The boys and I, as we were driving to education one day last week, decided to listen to Christmas music to get ourselves in the mood for the impending festive season. The first song we listened to was ‘The Power of Love’ by Frankie Goes to Hollywood. I’m sure it is common knowledge that this song features on most Christmas compendium albums, Now Christmas Hits and the like. If you are looking for Gaming Keyboard in 25pc.com you can find all the advises that you need to get the right Gaming Keyboard for your needs.
After a pause, as we turned into Woodseaves, my youngest son piped up with: ‘How come this is a Christmas song?’
The eldest son asked: ‘What do you mean?’
The youngest son replied: ‘There is no mention of Christmas in the song, it isn’t Christmassy’.
Middle son made no comment. I suspect he had his earphones in.
We all thought about youngest son’s question for a while and then decided that he was making a good point. Yes, it was in the charts at Christmas, but it wasn’t very much of a Christmassy song really. Holly Johnson is a bit sad in the song, he’s in love, very much so, but he’s not in the snow, cooking turkey or unwrapping presents. He isn’t lonely this Christmas without her, he isn’t driving home for Christmas and he isn’t wishing it could be Christmas everyday. So, on what planet could it be called a Christmas song, except that it was in the charts in December?
So, from this conversation we came up with a grading system for deciding how Christmassy a Christmas song is. Our fantastic new system awards points for the mention of certain key terms and for emotions generated. We like our system. It is very effective. This system is set out as follows:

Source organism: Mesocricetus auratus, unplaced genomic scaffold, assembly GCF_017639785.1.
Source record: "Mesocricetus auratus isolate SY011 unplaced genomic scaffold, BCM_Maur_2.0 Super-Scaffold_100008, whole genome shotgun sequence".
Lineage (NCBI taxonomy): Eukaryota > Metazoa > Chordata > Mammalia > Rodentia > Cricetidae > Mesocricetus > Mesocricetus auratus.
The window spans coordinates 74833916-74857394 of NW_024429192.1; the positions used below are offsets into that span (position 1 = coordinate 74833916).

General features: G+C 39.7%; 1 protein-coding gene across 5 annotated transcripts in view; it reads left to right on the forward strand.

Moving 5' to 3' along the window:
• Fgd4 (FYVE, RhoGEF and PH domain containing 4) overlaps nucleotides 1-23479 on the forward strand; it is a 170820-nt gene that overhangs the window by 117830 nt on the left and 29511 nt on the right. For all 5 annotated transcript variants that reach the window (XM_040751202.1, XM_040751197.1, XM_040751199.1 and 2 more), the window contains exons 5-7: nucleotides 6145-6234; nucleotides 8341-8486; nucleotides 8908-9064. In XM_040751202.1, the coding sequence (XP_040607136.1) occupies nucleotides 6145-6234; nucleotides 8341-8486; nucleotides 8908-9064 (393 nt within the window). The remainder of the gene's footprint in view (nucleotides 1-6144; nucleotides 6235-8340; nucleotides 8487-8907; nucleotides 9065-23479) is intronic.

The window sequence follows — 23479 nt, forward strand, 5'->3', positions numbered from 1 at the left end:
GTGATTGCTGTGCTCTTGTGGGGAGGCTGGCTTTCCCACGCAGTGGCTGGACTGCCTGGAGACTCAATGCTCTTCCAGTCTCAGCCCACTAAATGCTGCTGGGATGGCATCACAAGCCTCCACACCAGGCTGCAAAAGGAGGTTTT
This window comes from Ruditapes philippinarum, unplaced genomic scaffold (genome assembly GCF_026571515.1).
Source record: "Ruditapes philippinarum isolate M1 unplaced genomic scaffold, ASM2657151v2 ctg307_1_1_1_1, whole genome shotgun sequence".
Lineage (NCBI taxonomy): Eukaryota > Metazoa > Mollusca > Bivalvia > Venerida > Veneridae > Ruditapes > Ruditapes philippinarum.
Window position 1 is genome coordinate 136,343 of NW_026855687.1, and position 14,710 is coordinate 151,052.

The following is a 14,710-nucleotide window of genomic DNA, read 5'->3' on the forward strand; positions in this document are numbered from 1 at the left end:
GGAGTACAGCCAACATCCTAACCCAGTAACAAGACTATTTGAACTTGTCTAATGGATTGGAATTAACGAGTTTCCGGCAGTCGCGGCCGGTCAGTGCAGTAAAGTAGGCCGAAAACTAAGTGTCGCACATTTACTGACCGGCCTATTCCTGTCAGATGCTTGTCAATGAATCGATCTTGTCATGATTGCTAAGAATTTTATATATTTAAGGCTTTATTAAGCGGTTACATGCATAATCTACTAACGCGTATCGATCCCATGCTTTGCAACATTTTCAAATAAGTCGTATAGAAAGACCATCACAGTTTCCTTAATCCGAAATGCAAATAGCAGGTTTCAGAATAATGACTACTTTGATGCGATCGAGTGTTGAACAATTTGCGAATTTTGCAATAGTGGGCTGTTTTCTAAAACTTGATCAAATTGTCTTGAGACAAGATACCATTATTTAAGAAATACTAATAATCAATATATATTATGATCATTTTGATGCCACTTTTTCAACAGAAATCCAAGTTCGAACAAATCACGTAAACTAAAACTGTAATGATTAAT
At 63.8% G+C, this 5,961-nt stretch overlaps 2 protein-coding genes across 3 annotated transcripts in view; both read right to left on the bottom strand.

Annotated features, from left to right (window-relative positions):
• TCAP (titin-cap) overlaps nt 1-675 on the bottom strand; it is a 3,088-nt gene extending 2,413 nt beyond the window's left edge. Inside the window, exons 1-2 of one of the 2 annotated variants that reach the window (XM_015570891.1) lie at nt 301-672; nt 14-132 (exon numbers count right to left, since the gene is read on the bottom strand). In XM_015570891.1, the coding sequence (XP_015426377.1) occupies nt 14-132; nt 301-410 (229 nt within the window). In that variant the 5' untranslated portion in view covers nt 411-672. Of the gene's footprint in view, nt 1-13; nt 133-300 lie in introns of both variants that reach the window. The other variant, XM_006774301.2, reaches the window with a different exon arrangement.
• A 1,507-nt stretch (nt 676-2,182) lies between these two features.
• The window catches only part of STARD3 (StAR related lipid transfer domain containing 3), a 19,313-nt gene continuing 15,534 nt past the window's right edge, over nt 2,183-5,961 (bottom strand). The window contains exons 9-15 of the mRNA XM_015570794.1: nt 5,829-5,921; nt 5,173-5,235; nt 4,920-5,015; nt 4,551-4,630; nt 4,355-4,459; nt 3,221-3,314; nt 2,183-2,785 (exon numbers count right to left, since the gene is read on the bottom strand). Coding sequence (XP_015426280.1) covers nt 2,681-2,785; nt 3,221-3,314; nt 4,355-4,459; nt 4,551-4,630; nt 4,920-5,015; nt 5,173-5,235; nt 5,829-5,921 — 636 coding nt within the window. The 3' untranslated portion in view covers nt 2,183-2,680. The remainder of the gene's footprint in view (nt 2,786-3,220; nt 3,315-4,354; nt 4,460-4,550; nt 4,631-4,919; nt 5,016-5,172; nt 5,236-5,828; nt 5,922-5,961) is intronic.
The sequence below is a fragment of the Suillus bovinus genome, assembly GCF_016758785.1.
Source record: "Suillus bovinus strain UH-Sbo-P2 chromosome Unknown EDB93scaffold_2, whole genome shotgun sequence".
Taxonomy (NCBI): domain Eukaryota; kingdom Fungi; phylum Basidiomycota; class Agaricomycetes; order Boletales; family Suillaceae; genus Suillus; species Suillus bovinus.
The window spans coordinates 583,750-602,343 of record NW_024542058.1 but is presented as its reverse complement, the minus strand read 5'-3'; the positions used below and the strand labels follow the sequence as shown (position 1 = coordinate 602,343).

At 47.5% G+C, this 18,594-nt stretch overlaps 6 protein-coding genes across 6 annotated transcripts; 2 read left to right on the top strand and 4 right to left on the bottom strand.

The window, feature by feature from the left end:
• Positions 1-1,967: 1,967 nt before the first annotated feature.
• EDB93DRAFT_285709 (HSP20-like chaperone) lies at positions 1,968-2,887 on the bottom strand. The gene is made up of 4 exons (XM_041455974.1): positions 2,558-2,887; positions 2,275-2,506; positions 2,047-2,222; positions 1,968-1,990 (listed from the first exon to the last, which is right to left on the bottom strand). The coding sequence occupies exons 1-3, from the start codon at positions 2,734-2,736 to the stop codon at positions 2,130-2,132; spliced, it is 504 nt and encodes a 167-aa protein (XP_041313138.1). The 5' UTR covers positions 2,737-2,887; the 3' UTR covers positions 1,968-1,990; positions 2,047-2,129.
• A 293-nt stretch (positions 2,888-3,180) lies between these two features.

Key Terms (points)
Christmas = 5 (it is, after all, a bit of a give away).
Glitter = 1
Presents = 1
Tree = 1
Father (Christmas) = 1 (6)
Santa Clause = 1
Turkey = 1
Crackers = 1
Tinsel = 1
Singing = 1
Bells = 1
Sleight = 1
Reindeer = 1
Emotional reaction (points)
A sensation of excitement for the impending festive season = 2
A feeling of gushy sentimentality = 2
Both together = 4 (and this is quite an achievement, we decided)
We graded a few of the songs we heard as we travelled on the rest of the journey. Slade’s ‘I Wish it Could be Christmas Everyday’ scored highly with 11 points (Christmas, snow, bells, singing, Santa Clause, feeling of ‘excitement’), Mud ‘Lonely this Christmas’ scored a rather poor 5 (Christmas, no emotional reaction) and Band Aid’s ‘Do They Know is is Christmas?’ scored 11 as well (Christmas, snow, bells, feelings of both ‘excitement’, ‘sentimental’).
Of course our system might need some more thought before we release it to the general public but it provides a good guide to how Christmassy a song might be. I’m not sure how highly the song that was number 1 during the Christmas of 1971, the day of my birth, would score, which was ‘Ernie the Fastest Milkman in the West’. It might even get a big fat zero. Perhaps just 2 for excitement.